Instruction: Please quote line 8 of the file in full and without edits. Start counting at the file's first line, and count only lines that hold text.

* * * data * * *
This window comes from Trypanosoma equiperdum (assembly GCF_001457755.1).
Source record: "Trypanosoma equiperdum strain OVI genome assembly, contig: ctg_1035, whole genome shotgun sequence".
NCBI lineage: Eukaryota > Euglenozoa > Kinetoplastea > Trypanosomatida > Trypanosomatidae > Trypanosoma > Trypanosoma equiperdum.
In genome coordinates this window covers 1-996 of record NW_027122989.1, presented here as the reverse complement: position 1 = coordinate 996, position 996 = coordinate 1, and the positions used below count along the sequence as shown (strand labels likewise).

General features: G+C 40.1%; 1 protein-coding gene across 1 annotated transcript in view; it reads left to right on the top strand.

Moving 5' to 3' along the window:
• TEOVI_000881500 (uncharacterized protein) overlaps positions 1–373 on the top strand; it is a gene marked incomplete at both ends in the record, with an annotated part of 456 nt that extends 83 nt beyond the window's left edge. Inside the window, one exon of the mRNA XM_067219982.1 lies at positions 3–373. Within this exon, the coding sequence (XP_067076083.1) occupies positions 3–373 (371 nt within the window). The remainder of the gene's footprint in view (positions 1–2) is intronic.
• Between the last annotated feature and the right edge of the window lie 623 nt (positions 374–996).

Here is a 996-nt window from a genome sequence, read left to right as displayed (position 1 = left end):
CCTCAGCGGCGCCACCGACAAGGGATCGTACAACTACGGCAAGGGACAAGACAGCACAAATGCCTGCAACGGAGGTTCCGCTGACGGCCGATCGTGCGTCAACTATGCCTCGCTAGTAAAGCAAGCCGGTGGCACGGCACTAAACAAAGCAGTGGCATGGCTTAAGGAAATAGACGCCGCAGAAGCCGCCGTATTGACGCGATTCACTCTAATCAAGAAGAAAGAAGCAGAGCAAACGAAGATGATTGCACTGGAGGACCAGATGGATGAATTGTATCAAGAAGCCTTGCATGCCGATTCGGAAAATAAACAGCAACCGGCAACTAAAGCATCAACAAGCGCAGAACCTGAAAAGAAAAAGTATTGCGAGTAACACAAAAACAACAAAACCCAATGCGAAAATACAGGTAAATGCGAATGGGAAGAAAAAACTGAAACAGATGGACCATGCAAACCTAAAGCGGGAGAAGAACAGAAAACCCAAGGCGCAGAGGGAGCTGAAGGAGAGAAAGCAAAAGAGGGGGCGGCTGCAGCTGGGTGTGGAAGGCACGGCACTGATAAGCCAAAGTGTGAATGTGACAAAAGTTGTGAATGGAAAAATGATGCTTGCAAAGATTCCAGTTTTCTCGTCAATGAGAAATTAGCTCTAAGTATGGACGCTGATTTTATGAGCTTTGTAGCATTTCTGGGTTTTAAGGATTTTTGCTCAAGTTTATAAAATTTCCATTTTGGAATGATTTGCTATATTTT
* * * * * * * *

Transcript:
• Between the last annotated feature and the right edge of the window lie 623 nt (positions 374–996).